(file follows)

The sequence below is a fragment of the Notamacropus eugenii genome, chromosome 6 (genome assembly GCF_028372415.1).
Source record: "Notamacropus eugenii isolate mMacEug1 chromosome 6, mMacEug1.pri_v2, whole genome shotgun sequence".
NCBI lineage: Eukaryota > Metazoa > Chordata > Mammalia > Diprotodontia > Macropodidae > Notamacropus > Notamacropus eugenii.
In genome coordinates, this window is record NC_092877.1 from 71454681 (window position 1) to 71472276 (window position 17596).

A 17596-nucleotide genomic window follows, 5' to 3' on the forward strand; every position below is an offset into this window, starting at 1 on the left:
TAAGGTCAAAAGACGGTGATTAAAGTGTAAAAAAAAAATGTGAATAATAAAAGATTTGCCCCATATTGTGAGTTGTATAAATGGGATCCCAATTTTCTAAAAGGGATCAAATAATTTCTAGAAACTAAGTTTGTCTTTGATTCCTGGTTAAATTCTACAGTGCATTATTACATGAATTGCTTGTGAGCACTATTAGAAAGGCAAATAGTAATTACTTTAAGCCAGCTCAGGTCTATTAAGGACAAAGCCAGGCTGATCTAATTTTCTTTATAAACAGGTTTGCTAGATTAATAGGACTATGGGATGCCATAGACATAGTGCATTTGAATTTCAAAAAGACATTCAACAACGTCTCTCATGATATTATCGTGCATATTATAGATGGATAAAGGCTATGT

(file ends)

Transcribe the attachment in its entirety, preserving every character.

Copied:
The sequence below is a fragment of the Notamacropus eugenii genome, chromosome 6 (genome assembly GCF_028372415.1).
Source record: "Notamacropus eugenii isolate mMacEug1 chromosome 6, mMacEug1.pri_v2, whole genome shotgun sequence".
NCBI lineage: Eukaryota > Metazoa > Chordata > Mammalia > Diprotodontia > Macropodidae > Notamacropus > Notamacropus eugenii.
In genome coordinates, this window is record NC_092877.1 from 71454681 (window position 1) to 71472276 (window position 17596).

A 17596-nucleotide genomic window follows, 5' to 3' on the forward strand; every position below is an offset into this window, starting at 1 on the left:
TAAGGTCAAAAGACGGTGATTAAAGTGTAAAAAAAAAATGTGAATAATAAAAGATTTGCCCCATATTGTGAGTTGTATAAATGGGATCCCAATTTTCTAAAAGGGATCAAATAATTTCTAGAAACTAAGTTTGTCTTTGATTCCTGGTTAAATTCTACAGTGCATTATTACATGAATTGCTTGTGAGCACTATTAGAAAGGCAAATAGTAATTACTTTAAGCCAGCTCAGGTCTATTAAGGACAAAGCCAGGCTGATCTAATTTTCTTTATAAACAGGTTTGCTAGATTAATAGGACTATGGGATGCCATAGACATAGTGCATTTGAATTTCAAAAAGACATTCAACAACGTCTCTCATGATATTATCGTGCATATTATAGATGGATAAAGGCTATGT